Forgive me for the newb question, but I am confused and obviously not understanding the fundamentals or explanations of how to use a Websocket server hosted over HTTPS. Everything I find online leads me to have more questions than answers.

I have a Websocket server hosted on my HTTPS website using Java code.

This is my WebsocketServer.java file:

import org.java_websocket.WebSocket;
import org.java_websocket.handshake.ClientHandshake;
import org.java_websocket.server.WebSocketServer;

import java.net.InetSocketAddress;
import java.util.HashSet;
import java.util.Set;

import org.apache.logging.log4j.LogManager;
import org.apache.logging.log4j.Logger;

public class WebsocketServer extends WebSocketServer {

    private static final Logger logger = LogManager.getLogger(WebsocketServer.class);

    private static int TCP_PORT = 6868;

    private static Set<WebSocket> conns;

    public WebsocketServer() {
        super(new InetSocketAddress(TCP_PORT));
        conns = new HashSet<>();

    public void onOpen(WebSocket conn, ClientHandshake handshake) {
        logger.info("New connection from " + conn.getRemoteSocketAddress().getAddress().getHostAddress());
        logger.info("Size of connection list: " + conns.size());

    public void onClose(WebSocket conn, int code, String reason, boolean remote) {
        logger.info("Closed connection to " + conn.getRemoteSocketAddress().getAddress().getHostAddress());

    public void onMessage(WebSocket conn, String message) {
        logger.info("Message from client: {}", message);
        // for (WebSocket sock : conns) {
        // sock.send("SENDING BACK" + message);
        // }

    public void onError(WebSocket conn, Exception ex) {

        // ex.printStackTrace();
        try {
            if (conn != null) {
                // do some thing if required
            logger.info("ERROR from {}", conn.getRemoteSocketAddress().getAddress().getHostAddress());
        } catch (Exception e) {
            logger.info("onError: WebSocketServer may already be running");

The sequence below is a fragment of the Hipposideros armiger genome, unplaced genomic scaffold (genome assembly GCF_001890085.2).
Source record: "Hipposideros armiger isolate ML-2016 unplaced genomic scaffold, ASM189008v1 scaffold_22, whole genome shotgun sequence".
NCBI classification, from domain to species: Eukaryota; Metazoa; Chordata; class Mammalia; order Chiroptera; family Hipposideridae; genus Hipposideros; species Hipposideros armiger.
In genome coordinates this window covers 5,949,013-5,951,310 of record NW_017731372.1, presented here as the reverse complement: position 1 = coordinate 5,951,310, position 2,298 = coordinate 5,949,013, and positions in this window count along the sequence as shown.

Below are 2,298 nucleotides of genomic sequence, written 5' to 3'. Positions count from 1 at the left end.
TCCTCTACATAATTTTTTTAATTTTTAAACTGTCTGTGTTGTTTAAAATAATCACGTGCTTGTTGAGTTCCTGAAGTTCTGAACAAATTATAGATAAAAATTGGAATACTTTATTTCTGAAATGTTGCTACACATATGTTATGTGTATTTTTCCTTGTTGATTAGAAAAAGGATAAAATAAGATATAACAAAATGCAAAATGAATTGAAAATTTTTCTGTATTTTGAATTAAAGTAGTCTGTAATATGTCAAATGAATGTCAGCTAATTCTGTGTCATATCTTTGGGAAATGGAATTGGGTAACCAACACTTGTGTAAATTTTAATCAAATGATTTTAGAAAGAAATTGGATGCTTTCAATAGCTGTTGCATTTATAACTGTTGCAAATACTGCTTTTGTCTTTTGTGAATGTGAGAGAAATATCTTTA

public Set<WebSocket> getConns() {
        return conns;


Then I started the WebsocketServer like this:

WebsocketServer websocketServer;
// Start socket server
websocketServer = new WebsocketServer();

And on the client side, I connect to it like this:

    // APP_WEB_SOCKET is the url to my site: api.my_custom_domain.com
    var connection = new WebSocket("wss://" + APP_WEB_SOCKET + ":6868");

QUESTIONS: I keep reading that I need a certificate if I want to use wss over HTTPS, but cannot find any documents that explain what this means in a way that I can understand.

My app is hosted in AWS Elastic Beanstalk environment. Do I need to somehow add a certificate to the setup of the WebsocketServer in my Java code? Example:

WebsocketServer websocketServer;
// Start socket server
websocketServer = new WebsocketServer();

// example guessing
websocketServer.cert = "SOMETHING";??

Does the client code need to be changed at all?

Who needs the certificate?

If someone could please explain what I am missing or point me in the correct direction, I would really appreciate it.

  • Websocket connections are "upgraded HTTP(S) calls", so your HTTP server needs the certificate so that it can "talk HTTPS", and connecting to it for WS purposes should then automatically do the right thing. Jan 13, 2022 at 5:13

1 Answer 1


Keep it easy.
Certs inside your application are complex - they are hard to manage and you will get problems to run your application in a modern cloud environment (start new environments, renew certs, scale your application, ...).

Simple conclusion: Dont implement any certs.

How-to get encrypted connections?

As Mike already pointed out in the comments: WebSockets are just upgraded HTTP(S) connections. A normal webserver (nginx, apache) takes care about the certs. It can be done in kubernetes (as ingress-controller) or with a "bare-metal" webserver.
Both of them should act as a reverse-proxy. This means: Your java-application doesn't know anything about certs. It has just unencrypted connections - like in your code on port 6868.
But the client will not use this port. 6868 is only internally reachable.

The client will call your reverse-proxy at the normal HTTPS port (=443). The reverse-proxy will forward the connection to your java-application.

Here some links for further information:

  • Does this mean that I use port 443 (on client side) to connect to web socket server running on port 6868? Or what is the procedure here?
    – mcool
    Jan 18, 2022 at 16:56
  • Yes, correct. The reverse proxy can handle multiple services which are identified by path. yoursite.com/ws is the websocket-endpoint, yoursite.com/api is the normal backend.
    – akop
    Jan 18, 2022 at 17:22

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